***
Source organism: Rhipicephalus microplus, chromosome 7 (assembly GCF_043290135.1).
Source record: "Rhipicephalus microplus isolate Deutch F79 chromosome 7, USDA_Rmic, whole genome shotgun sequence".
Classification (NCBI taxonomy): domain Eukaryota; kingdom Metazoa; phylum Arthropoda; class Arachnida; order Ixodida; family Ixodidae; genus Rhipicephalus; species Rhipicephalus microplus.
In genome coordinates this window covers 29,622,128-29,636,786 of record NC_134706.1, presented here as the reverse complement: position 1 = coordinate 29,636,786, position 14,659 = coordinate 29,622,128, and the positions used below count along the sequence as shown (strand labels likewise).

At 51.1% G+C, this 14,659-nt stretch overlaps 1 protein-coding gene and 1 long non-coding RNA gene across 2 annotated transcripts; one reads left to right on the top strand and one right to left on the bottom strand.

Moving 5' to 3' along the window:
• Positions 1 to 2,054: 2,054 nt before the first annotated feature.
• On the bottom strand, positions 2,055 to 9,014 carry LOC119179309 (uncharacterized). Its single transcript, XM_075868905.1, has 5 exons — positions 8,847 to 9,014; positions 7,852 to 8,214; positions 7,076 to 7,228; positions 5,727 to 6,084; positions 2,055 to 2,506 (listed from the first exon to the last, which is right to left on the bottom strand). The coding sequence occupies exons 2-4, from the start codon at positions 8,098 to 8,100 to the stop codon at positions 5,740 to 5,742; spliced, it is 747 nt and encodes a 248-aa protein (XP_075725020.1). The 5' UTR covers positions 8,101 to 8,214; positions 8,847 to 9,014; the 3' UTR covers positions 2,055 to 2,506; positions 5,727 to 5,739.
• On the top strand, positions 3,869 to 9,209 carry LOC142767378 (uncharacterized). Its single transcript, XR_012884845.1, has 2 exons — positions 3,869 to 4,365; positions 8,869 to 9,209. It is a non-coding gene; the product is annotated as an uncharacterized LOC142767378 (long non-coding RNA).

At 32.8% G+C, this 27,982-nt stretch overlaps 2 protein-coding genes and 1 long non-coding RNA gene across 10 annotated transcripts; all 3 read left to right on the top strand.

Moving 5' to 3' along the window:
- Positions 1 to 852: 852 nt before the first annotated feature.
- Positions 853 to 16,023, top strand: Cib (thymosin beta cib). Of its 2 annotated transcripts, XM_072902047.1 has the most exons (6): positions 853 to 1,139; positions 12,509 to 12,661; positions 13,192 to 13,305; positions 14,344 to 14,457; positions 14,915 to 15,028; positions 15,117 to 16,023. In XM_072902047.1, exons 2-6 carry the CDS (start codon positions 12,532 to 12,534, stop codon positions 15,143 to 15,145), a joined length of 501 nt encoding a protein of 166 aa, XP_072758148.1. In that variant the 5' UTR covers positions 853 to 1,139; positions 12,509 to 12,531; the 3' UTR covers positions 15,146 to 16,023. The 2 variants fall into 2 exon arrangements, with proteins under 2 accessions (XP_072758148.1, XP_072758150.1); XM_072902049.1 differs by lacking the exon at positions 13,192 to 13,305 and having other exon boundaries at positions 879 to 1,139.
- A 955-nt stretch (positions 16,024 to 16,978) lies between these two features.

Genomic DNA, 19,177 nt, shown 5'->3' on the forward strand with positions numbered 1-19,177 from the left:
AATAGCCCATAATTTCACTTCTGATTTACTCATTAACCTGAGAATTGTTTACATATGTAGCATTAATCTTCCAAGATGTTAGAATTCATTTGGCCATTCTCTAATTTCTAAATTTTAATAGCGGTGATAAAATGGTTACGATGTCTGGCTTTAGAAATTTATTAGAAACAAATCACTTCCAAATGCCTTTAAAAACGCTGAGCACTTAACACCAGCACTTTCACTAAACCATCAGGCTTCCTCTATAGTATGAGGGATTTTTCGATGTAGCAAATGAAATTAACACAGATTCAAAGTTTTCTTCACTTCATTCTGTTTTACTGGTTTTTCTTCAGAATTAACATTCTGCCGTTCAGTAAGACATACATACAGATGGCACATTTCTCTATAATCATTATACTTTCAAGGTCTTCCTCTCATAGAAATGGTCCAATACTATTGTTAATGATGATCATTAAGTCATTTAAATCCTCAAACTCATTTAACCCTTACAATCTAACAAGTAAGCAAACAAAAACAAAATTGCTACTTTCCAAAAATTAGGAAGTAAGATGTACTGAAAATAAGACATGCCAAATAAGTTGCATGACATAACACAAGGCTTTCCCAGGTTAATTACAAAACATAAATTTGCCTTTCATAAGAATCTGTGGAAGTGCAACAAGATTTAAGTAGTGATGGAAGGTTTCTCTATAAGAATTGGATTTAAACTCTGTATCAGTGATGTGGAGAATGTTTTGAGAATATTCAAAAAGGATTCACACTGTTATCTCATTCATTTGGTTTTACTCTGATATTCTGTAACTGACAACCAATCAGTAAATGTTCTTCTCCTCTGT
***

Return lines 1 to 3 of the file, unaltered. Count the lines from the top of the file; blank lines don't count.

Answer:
Source organism: Rhipicephalus microplus, chromosome 7 (assembly GCF_043290135.1).
Source record: "Rhipicephalus microplus isolate Deutch F79 chromosome 7, USDA_Rmic, whole genome shotgun sequence".
Classification (NCBI taxonomy): domain Eukaryota; kingdom Metazoa; phylum Arthropoda; class Arachnida; order Ixodida; family Ixodidae; genus Rhipicephalus; species Rhipicephalus microplus.